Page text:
Microsoft has been busy trying out new anti-spam technologies lately.
The Softies recently unveiled Strider Search Defender, an experimental project that automates the discovery of search spammers through non-content analysis. Strider uses URL-redirection analysis to find spam links in places like blog comments, forums and newsgroups. The goal is to find spam before it's indexed by search engines.
But what's Google doing? CEO Eric Schmidt doesn't seem to be interested in fighting spam. He seems to believe that click fraud -- much of which happens on spam made-for-AdSense sites -- should just happen.
Google's best suggestion: incoporate the "nofollow" attribute for hyperlinks in comments left by users, so that comments don't get any credit when Google ranks Web sites in search results. Google also recently made changes to the way that its algorithms judge the validity of advertisers' landing pages. While welcomed by many, the change also has the effect of enforcing Google's design standards on private sites.
The merits of Google's decision can be debated back and forth. But the differing approaches the two companies are taking vis-a-vis spam are enlightening: Microsoft wants to remove the inconvenience altogether, whereas Google seems to want to push it onto consumers.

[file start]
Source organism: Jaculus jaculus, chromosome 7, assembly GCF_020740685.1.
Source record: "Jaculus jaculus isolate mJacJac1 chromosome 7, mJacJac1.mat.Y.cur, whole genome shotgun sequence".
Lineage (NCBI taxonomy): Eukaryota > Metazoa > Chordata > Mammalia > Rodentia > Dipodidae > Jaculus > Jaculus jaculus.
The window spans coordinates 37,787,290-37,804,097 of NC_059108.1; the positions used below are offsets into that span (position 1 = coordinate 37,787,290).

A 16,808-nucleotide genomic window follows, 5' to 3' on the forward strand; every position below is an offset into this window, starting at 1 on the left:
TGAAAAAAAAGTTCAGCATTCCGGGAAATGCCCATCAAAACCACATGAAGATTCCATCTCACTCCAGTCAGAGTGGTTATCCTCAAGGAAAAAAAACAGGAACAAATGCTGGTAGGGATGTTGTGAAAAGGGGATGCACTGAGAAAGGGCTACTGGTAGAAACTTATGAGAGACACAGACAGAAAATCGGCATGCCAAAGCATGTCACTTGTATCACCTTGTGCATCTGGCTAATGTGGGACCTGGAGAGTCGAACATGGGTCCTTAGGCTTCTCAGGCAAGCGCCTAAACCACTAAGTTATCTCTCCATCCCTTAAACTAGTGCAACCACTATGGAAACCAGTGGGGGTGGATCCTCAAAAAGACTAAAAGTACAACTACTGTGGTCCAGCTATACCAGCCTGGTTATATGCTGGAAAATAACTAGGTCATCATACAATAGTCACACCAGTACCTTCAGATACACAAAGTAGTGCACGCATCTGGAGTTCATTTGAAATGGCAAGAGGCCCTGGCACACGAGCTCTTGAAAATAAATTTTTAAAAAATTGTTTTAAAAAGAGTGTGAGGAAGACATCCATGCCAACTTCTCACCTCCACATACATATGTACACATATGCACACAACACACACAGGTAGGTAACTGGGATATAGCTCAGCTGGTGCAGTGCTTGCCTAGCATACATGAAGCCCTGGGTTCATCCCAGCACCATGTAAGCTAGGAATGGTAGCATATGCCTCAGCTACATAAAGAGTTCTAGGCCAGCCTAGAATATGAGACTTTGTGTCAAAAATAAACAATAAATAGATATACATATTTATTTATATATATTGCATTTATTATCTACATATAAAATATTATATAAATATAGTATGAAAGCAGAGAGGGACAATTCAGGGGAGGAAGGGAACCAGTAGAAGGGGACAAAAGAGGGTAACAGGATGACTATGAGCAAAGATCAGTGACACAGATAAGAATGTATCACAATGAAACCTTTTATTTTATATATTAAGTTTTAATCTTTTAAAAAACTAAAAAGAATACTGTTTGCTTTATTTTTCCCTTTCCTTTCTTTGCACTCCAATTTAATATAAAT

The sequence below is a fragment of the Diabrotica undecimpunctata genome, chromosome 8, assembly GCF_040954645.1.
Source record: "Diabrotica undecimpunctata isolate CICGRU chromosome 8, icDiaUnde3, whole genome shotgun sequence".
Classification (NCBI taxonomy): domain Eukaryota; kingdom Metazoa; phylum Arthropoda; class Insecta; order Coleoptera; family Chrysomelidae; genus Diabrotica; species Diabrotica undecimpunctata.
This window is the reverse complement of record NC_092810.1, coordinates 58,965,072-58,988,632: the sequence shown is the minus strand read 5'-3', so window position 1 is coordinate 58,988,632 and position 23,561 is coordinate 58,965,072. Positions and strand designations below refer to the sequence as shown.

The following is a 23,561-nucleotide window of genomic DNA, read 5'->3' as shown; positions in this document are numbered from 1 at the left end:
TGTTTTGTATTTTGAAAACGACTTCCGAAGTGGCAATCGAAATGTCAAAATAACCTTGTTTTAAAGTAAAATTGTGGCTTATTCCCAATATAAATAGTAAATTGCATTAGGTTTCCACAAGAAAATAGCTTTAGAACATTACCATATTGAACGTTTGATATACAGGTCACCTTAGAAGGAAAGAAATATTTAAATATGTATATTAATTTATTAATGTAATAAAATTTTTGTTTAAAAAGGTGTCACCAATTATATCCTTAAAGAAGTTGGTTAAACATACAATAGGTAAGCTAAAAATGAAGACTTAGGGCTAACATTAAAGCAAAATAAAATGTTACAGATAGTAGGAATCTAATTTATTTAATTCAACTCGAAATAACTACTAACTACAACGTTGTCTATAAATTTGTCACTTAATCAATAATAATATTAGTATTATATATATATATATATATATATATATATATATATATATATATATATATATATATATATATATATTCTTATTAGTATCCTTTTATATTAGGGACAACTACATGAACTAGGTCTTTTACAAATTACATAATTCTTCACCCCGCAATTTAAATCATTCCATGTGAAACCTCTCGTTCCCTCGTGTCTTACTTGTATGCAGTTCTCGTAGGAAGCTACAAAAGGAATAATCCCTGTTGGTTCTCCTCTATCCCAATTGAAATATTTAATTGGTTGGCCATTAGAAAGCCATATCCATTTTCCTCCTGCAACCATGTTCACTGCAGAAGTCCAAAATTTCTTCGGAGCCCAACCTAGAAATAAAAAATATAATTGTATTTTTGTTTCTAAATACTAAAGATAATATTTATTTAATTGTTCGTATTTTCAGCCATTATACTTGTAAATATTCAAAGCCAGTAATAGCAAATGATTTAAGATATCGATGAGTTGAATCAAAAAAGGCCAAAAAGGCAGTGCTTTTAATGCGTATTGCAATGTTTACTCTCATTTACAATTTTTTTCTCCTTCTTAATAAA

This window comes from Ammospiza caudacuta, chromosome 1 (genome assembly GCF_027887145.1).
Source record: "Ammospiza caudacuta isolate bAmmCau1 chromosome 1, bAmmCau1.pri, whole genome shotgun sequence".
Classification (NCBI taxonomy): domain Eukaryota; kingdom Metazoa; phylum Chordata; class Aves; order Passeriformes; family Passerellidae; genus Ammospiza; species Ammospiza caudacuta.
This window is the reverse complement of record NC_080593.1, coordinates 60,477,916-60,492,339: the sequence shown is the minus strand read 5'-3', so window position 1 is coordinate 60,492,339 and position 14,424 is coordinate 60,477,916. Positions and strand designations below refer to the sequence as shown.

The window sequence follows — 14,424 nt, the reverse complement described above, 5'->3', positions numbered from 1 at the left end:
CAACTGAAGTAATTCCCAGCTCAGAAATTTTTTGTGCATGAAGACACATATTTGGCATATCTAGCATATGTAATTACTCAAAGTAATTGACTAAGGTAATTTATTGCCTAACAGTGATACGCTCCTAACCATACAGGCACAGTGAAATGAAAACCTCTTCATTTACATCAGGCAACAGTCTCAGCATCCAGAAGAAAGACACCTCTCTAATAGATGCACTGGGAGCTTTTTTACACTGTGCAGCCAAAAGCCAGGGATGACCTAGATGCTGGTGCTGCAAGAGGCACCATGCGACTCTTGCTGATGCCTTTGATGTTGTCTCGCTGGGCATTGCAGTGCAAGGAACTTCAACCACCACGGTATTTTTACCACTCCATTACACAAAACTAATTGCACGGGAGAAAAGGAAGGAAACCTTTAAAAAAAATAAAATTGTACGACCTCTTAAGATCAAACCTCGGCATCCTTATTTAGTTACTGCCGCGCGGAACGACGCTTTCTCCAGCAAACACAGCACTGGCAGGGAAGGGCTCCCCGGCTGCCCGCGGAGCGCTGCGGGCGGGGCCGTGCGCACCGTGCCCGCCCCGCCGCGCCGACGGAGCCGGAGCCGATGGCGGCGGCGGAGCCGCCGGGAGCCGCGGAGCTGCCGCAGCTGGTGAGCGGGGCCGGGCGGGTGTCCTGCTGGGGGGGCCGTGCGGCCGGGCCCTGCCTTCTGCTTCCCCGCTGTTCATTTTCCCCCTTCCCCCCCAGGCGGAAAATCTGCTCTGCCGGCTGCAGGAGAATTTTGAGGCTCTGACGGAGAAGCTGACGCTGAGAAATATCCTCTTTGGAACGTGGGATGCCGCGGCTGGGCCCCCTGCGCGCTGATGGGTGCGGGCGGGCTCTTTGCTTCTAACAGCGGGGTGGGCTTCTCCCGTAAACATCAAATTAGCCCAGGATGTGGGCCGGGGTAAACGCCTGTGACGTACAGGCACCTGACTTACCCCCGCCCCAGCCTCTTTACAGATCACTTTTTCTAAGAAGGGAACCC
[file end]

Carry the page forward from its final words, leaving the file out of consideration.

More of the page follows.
Update: I was out of the office Friday, and didn't see this Google blog entry, which attempts to clarify Google CEO Eric Schmidt's comments about Google's click fraud strategy. Definitely check the post and the video out. (BTW, the video timeline scrubbing feature of Google Video is awesome.) I don't know what to think when Schmidt says (at about 32.39) "the particular problem to us is not material to our business, it's a small number, we do refunds and so forth." How small are we talking here? The most commonly accepted estimation is that click fraud accounts for 15% of all pay-per-click activity.